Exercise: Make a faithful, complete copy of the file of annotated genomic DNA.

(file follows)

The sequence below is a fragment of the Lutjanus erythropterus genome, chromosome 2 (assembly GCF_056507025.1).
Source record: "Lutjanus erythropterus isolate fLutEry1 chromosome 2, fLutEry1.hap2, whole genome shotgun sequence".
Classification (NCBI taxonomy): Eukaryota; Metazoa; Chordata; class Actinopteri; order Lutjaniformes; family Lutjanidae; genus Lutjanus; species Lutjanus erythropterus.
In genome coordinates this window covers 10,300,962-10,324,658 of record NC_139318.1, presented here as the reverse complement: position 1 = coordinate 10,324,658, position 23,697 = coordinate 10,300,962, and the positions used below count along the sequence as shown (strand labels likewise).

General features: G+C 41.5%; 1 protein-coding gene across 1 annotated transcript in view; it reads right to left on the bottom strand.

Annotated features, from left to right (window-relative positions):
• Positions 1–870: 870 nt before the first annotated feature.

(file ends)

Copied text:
The sequence below is a fragment of the Lutjanus erythropterus genome, chromosome 2 (assembly GCF_056507025.1).
Source record: "Lutjanus erythropterus isolate fLutEry1 chromosome 2, fLutEry1.hap2, whole genome shotgun sequence".
Classification (NCBI taxonomy): Eukaryota; Metazoa; Chordata; class Actinopteri; order Lutjaniformes; family Lutjanidae; genus Lutjanus; species Lutjanus erythropterus.
In genome coordinates this window covers 10,300,962-10,324,658 of record NC_139318.1, presented here as the reverse complement: position 1 = coordinate 10,324,658, position 23,697 = coordinate 10,300,962, and the positions used below count along the sequence as shown (strand labels likewise).

General features: G+C 41.5%; 1 protein-coding gene across 1 annotated transcript in view; it reads right to left on the bottom strand.

Annotated features, from left to right (window-relative positions):
• Positions 1–870: 870 nt before the first annotated feature.